Basketball: Cook still using lessons he learned from Mardigan
It’s not as easy as it looks.
Winning, that is.
It’s not as easy as Andre Cook made it look when he was coach of the Hudson Valley Community College men’s basketball team, or when he turned around the Hudson Falls High School program before that.
Cook, who was a standout player at Watervliet under George Mardigan, Section II’s winningest boys’ hoops, has become acutely aware of how difficult it can be since making the jump to Division II after taking Hudson Valley CC to the national semifinals in 2009.
At St. Edward’s University in Austin, Texas, he said he feels like he’s getting there, but it has been a challenge coming from a program where he was winning 30-plus games for a couple of seasons to a program and a level of competition where reaching half that number is a struggle.
“Let’s say if we had a down year at Hudson Valley, everyone would say, ‘Oh, it’s just a down year. Cook knows what he’s doing. He’ll get it figured out,’ ” he said. “Here, we haven’t had that breakout year, and that’s been difficult.”
St. Edward’s is mired in a six-game losing streak, but Cook had them on a four-game winning streak just before the skid, and he said he believes they’re close to breaking out of it. The Hilltoppers have lost two starters to injury, including a point guard with a broken hand and a power forward with a dislocated kneecap.
Last season, Cook guided the Hilltoppers to four straight wins to close the season, ending up 18-14 for his best mark since moving to Texas.
The support of the people in and around the program helps keep Cook positive and sure the Hilltoppers will eventually live up to their name.
“Our athletic director, Debbie Taylor, is a terrific person and puts it in perspective,” he said. “She understands. She wants to win, she was a coach. Being able to work for her, and when I see our kids do succeed and we get big wins, to be a part of that is really good.”
The challenge has been getting a handle on recruiting. At first, he went around Texas and got his and the school’s name out there, but was slow to develop fruitful relationships with coaches and players.
Now in his fifth season with the Hilltoppers, he has had some time to figure out the landscape of the Heartland Conference and has started landing recruits from Austin — despite the crosstown presence and shadow of the Texas Longhorns — and from other major metropolitan locations, such as Dallas, San Antonio and Houston.
He has a young squad with five freshmen and two sophomores, so he is excited about the future of the program.
It’s two of the upperclassmen, though, who stand out.
Seniors Matt Minor and Tyler Foster hail from Shenendehowa and Albany Academy, respectively. Foster was a role player for Division I Memphis before being lured to St. Edward’s. Both have been more than role players for Cook, he said.
“Tyler and Matt, they’ve been role players, but they’ve also been role models,” he said. “They are tremendous guys, terrific students, and I look forward to watching them walk the stage and graduate.”
Cook also said having the pair on the team was like having a small piece of home in Austin with him. When he wants to talk about Saratoga Race Course — one of his favorite places in the world — or Capital Region basketball, he’s got someone to shoot the breeze with.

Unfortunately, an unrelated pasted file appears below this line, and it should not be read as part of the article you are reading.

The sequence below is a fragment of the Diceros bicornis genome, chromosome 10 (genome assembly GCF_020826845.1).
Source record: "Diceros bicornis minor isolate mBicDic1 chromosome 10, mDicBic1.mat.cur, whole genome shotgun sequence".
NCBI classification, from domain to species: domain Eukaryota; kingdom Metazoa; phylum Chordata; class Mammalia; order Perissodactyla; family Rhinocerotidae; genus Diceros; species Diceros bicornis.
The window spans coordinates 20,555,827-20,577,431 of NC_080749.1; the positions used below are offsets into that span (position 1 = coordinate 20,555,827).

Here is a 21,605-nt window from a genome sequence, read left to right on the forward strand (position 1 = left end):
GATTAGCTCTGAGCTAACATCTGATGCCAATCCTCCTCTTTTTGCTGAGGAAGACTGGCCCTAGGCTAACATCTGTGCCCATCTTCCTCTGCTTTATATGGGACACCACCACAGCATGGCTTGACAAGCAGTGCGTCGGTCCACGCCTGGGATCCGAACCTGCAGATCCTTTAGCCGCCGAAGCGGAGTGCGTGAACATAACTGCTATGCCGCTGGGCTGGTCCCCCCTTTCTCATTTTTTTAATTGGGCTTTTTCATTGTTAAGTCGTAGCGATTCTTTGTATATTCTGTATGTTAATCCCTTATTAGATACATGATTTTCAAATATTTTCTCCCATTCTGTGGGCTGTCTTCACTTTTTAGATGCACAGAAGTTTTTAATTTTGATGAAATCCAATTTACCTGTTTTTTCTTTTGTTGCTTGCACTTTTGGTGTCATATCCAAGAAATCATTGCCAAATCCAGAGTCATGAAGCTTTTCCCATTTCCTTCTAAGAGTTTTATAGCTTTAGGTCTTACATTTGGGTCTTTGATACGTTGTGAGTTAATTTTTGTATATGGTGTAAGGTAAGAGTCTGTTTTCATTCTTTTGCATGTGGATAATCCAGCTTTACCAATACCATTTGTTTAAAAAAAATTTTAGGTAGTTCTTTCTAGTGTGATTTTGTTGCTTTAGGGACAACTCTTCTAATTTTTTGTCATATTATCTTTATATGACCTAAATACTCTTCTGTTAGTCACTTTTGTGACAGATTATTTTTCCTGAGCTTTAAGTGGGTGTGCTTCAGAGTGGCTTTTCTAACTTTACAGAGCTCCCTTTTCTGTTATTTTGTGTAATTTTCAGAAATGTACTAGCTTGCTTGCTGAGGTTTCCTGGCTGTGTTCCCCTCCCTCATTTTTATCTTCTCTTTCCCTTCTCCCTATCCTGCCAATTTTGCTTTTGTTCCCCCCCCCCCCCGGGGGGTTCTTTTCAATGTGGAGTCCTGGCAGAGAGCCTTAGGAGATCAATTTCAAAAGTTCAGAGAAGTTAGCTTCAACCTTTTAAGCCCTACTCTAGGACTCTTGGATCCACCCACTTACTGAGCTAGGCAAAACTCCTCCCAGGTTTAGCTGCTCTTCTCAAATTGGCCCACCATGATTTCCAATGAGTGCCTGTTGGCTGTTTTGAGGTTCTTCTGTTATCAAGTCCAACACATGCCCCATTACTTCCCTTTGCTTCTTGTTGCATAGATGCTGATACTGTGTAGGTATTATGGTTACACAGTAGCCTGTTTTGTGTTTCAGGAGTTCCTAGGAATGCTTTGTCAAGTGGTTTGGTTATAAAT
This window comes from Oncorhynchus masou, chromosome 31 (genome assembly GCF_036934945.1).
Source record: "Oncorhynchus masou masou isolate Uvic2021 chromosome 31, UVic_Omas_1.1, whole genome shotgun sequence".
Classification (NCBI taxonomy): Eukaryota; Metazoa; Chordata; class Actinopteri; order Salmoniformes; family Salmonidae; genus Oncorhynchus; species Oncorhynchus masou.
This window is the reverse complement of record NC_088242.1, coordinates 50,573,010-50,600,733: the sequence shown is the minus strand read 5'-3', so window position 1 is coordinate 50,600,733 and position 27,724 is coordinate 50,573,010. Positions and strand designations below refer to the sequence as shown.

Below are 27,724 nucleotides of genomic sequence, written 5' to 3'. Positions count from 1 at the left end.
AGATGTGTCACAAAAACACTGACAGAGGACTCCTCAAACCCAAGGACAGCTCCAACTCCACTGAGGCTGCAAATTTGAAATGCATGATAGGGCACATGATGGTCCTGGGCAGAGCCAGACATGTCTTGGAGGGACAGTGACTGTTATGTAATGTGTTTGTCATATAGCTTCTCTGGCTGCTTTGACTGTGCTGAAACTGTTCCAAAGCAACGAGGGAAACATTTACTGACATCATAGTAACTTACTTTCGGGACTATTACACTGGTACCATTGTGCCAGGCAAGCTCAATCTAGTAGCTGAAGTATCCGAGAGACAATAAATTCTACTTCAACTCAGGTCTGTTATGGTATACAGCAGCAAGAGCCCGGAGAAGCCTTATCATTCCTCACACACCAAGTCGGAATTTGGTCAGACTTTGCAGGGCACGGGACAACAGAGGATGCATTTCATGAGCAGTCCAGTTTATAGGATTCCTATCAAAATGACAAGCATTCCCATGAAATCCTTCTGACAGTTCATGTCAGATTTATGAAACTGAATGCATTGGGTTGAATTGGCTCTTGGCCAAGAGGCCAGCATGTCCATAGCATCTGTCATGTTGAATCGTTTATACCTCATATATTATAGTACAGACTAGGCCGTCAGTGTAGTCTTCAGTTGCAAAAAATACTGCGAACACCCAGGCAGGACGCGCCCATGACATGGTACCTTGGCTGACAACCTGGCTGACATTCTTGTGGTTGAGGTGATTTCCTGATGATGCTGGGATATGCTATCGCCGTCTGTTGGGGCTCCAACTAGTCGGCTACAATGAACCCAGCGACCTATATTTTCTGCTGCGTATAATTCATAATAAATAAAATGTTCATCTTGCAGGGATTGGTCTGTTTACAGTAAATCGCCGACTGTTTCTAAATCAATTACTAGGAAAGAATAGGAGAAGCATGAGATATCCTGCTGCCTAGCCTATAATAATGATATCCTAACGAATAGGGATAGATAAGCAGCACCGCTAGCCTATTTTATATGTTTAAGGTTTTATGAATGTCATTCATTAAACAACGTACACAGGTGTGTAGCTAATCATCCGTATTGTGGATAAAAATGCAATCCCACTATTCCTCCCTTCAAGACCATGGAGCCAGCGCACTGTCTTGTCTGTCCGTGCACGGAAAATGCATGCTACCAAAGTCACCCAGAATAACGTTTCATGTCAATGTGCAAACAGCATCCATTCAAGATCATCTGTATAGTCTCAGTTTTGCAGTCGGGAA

He also still keeps in touch with Mardigan and his coach at Skidmore, John Quattrocchi. Playing for them and seeing the example they set for their athletes helps Cook through tough stretches.
He said there is one story he tells with some regularity about his time playing for Mardigan.
“I think it was my sophomore year, and we beat Cohoes, I think it was 115-50,” Cook said. “It might have been a couple weeks later, and coach was running out the door to go scout. I was like, ‘Coach, where you going?’ He said, ‘I’m going to see Cohoes play.’ I remember being a 15-year-old kid saying, ‘We just beat them by 65, take a night off. It’s going to be all right.’ That stood out to me. Here’s a guy who’s not leaving any stone unturned. That part of coaching, the preparation, the hard work. Even though our guys are in a little bit of a slump right now, I hope I’m setting the example that we’re going to keep fighting and get out of this. All that came from George Mardigan.”
Mardigan shaped Cook into a Colonial Council MVP in his senior season (1989-90), in which he averaged 24.5 points per game along with 5.7 assists. He was a Gazette All-Area first-team selection that year and the president of the student council.
He scored more than 1,000 points for Watervliet, then did the same for Quattrocchi at Skidmore.
Before his stint at HVCC, he coached for eight years at Hudson Falls, where he led the Tigers to their first ever league championship. When he took over as a 24-year-old fresh out of grad school at Union, they had compiled 14 straight losing seasons.
His past makes Cook’s future at St. Edward’s look brighter than some nights suggest. He sees that, and looks forward to reaching the top of the hill.
“I have to keep recruiting and figure out how we can get over the hump,” Cook said. “Because it’s been such a long battle to do that, when we get there, man it’s going to be sweet.”